As the province permits mines to hold more tailings slurry behind ever-growing dams, a new report finds the consequences of a failure grow in step. Climate change could make things even worse.
Francesca Fionda, The Narwhal
Shaun Strobel has been salmon fishing on the Fraser River and B.C. coast since he was a child. Today he runs a community-based fishery and worries how a mine tailings release in the watershed could affect the river he, and many others, rely on. Photo: courtesy of Skipper Otto
Shaun Strobel is hoping for a healthy return of Sockeye salmon to B.C.’s Fraser River this August. He grew up fishing, joining his father who got his start in the former fishing village of Steveston, in Richmond, on the Fraser in the late 1970s. “I spent every summer from the time I was seven until 19 on board,” Strobel says. Today, he co-leads Skipper Otto, a community supported fishery made up of 40 different fishing families across B.C. and Nunavut.
The Fraser River salmon runs have been the cornerstone of fisheries in B.C. for thousands of years, says Skipper Otto co-founder and CEO Sonia Strobel, also Shaun’s wife. “It can’t be overstated how significant the Fraser River salmon runs are to the economy in British Columbia, to ecosystems.”
But that hasn’t stopped mining companies from building large tailings dams upstream from communities and critical salmon habitat on the Fraser, nor the government from approving them. And the situation is getting worse. A new report released by BC Mining Law Reform and SkeenaWild, along with an interactive online map, illustrates how the consequences of a dam failure here could be catastrophic, potentially killing hundreds of people, destroying infrastructure and wiping out ecosystems.
“It’s an unthinkable disaster to think about toxic tailings flowing into the Fraser River into surrounding communities,” Sonia Strobel says.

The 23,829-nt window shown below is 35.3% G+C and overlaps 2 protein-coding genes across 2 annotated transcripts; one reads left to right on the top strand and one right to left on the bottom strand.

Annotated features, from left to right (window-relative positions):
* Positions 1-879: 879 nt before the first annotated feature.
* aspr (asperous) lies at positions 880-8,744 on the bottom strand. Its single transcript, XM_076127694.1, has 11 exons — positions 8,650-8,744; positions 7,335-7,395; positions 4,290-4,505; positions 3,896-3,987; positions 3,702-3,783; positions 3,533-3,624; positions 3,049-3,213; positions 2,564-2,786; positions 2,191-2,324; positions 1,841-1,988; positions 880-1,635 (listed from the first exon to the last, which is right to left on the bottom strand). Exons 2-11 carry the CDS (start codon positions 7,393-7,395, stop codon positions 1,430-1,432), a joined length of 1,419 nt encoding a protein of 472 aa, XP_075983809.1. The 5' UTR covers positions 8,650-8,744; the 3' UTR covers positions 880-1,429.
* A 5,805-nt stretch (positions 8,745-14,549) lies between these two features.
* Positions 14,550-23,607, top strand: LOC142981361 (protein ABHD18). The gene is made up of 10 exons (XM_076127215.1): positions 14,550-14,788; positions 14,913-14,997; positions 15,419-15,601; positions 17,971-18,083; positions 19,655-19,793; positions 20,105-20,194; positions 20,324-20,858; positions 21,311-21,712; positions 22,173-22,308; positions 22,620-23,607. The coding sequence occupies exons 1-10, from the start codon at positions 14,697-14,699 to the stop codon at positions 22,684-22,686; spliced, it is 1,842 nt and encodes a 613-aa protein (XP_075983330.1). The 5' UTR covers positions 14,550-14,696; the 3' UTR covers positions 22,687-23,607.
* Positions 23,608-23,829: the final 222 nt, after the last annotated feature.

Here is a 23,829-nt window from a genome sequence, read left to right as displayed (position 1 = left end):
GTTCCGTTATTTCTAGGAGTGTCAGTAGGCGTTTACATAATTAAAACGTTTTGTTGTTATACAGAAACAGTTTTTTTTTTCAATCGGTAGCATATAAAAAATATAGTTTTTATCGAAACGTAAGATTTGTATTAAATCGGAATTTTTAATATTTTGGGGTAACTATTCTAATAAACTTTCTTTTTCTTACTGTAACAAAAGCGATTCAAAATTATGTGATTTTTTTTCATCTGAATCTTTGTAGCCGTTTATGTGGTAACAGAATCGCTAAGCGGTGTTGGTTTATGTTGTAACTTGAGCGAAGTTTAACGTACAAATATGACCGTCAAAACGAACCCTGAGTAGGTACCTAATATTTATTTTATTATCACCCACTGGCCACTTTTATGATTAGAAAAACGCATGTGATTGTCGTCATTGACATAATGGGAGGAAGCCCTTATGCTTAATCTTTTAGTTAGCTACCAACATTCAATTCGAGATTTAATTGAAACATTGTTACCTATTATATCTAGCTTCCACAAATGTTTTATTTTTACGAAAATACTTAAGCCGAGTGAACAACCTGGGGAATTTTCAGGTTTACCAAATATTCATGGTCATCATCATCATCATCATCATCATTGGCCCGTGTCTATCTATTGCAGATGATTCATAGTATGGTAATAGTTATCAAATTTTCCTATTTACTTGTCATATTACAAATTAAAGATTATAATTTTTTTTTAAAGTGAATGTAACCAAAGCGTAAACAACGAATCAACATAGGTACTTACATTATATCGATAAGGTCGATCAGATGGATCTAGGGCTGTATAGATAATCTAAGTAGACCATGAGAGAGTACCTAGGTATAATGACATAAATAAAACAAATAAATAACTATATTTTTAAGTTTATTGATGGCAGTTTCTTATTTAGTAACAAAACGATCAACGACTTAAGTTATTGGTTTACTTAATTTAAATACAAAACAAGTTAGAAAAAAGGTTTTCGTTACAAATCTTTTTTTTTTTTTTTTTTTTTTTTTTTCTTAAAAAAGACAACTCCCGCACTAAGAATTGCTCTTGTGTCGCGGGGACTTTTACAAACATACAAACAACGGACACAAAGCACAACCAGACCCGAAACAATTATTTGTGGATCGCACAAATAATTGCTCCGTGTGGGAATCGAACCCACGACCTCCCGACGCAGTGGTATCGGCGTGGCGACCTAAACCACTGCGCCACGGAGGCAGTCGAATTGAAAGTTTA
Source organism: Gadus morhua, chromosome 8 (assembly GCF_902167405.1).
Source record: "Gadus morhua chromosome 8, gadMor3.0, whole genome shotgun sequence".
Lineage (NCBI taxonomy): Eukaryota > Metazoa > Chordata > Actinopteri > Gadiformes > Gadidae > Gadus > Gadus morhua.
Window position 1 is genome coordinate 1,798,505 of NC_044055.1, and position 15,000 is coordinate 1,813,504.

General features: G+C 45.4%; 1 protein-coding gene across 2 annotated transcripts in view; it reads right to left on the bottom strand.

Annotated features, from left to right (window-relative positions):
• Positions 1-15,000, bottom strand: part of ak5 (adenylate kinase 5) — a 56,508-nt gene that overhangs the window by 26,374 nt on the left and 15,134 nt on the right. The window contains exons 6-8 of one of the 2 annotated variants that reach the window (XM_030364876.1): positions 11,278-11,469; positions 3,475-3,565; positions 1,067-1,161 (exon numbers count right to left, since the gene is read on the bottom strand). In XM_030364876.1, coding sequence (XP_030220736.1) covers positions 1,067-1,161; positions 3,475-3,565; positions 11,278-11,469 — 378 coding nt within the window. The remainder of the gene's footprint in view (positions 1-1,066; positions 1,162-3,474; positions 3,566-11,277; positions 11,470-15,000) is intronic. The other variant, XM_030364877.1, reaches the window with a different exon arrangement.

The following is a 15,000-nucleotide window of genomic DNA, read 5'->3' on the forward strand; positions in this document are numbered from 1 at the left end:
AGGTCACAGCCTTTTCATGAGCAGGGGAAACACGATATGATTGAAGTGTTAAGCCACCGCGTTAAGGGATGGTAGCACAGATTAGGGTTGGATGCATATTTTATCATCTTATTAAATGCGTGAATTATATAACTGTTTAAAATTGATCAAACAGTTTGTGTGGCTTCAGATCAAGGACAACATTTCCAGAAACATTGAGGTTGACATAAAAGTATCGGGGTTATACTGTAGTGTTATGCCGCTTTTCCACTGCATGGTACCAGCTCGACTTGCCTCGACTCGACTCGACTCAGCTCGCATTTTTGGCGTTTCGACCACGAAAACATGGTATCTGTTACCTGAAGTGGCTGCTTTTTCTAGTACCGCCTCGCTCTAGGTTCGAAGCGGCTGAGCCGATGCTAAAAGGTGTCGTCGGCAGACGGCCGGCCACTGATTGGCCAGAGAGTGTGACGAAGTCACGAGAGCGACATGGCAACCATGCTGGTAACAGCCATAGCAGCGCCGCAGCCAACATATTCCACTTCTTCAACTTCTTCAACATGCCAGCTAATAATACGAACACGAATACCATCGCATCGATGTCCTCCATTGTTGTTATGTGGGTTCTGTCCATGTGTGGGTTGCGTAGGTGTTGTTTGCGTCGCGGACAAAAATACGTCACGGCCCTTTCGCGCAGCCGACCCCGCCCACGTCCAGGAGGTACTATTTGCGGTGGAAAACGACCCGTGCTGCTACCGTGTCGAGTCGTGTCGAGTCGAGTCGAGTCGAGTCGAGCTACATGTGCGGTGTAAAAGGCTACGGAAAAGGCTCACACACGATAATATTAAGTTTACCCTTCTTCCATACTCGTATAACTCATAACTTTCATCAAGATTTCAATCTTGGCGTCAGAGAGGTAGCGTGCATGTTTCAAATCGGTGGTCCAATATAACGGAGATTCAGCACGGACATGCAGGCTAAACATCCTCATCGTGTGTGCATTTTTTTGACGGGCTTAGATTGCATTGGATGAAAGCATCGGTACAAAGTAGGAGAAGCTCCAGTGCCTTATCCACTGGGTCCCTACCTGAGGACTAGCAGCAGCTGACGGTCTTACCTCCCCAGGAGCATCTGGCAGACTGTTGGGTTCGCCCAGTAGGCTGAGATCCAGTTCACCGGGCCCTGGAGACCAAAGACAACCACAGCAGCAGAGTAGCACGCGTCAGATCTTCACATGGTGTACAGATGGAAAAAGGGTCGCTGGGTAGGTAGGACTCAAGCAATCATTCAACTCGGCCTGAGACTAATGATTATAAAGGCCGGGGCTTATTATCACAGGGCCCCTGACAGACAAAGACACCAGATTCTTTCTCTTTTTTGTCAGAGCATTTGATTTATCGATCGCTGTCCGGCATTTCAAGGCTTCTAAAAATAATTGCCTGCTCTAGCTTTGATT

The major consequences of a tailings dam failure, though, aren’t limited to the Fraser River. The report, released today and titled Protecting Communities and Watersheds: Risks of Tailings Dam Failures in the Face of Climate Change, uses new analysis of 172 tailings dams at 75 different mining sites across B.C., and an additional 11 proposed sites. Tailings are crushed mining waste rock with anything desirable removed, and can contain trace heavy metals, selenium and sometimes toxins like arsenic or cyanide. The waste is typically watered down and stored in above ground facilities, retained by tailings dams.
Currently, the province has enough mining waste to fill one million Olympic-sized swimming pools —– and that’s expected to increase by 75 per cent with the 11 proposed new mines, according to the report. The analysis found the height of dams and volume of tailings in these storage facilities have been increasing exponentially. If these sites fail, the consequences could be catastrophic leading to loss of human life, damage to roads and infrastructure and the destruction of ecosystems like salmon watersheds.
Read the full article on The Narwhal.